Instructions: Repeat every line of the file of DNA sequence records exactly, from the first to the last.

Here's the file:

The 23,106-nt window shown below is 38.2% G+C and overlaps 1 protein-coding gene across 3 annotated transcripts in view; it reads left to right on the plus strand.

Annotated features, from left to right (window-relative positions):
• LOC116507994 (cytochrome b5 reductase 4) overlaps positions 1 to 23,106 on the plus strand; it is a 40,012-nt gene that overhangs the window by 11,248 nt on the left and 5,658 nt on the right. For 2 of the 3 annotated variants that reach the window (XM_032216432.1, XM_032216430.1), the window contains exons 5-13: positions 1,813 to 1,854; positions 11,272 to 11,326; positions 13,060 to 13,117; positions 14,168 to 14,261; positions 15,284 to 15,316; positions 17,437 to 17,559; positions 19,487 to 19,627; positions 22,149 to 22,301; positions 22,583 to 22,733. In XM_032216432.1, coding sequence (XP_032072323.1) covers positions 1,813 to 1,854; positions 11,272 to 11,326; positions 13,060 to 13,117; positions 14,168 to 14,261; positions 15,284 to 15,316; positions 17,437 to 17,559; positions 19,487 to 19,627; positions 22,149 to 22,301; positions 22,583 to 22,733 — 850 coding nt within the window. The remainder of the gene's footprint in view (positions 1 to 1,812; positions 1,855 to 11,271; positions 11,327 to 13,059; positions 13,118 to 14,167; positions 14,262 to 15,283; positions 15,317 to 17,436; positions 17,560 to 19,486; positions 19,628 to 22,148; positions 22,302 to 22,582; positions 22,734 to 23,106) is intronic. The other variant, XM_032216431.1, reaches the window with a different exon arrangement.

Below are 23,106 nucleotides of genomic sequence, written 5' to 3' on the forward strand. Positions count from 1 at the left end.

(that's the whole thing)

The 23,106-nt window shown below is 38.2% G+C and overlaps 1 protein-coding gene across 3 annotated transcripts in view; it reads left to right on the plus strand.

Annotated features, from left to right (window-relative positions):
• LOC116507994 (cytochrome b5 reductase 4) overlaps positions 1 to 23,106 on the plus strand; it is a 40,012-nt gene that overhangs the window by 11,248 nt on the left and 5,658 nt on the right. For 2 of the 3 annotated variants that reach the window (XM_032216432.1, XM_032216430.1), the window contains exons 5-13: positions 1,813 to 1,854; positions 11,272 to 11,326; positions 13,060 to 13,117; positions 14,168 to 14,261; positions 15,284 to 15,316; positions 17,437 to 17,559; positions 19,487 to 19,627; positions 22,149 to 22,301; positions 22,583 to 22,733. In XM_032216432.1, coding sequence (XP_032072323.1) covers positions 1,813 to 1,854; positions 11,272 to 11,326; positions 13,060 to 13,117; positions 14,168 to 14,261; positions 15,284 to 15,316; positions 17,437 to 17,559; positions 19,487 to 19,627; positions 22,149 to 22,301; positions 22,583 to 22,733 — 850 coding nt within the window. The remainder of the gene's footprint in view (positions 1 to 1,812; positions 1,855 to 11,271; positions 11,327 to 13,059; positions 13,118 to 14,167; positions 14,262 to 15,283; positions 15,317 to 17,436; positions 17,560 to 19,486; positions 19,628 to 22,148; positions 22,302 to 22,582; positions 22,734 to 23,106) is intronic. The other variant, XM_032216431.1, reaches the window with a different exon arrangement.

Below are 23,106 nucleotides of genomic sequence, written 5' to 3' on the forward strand. Positions count from 1 at the left end.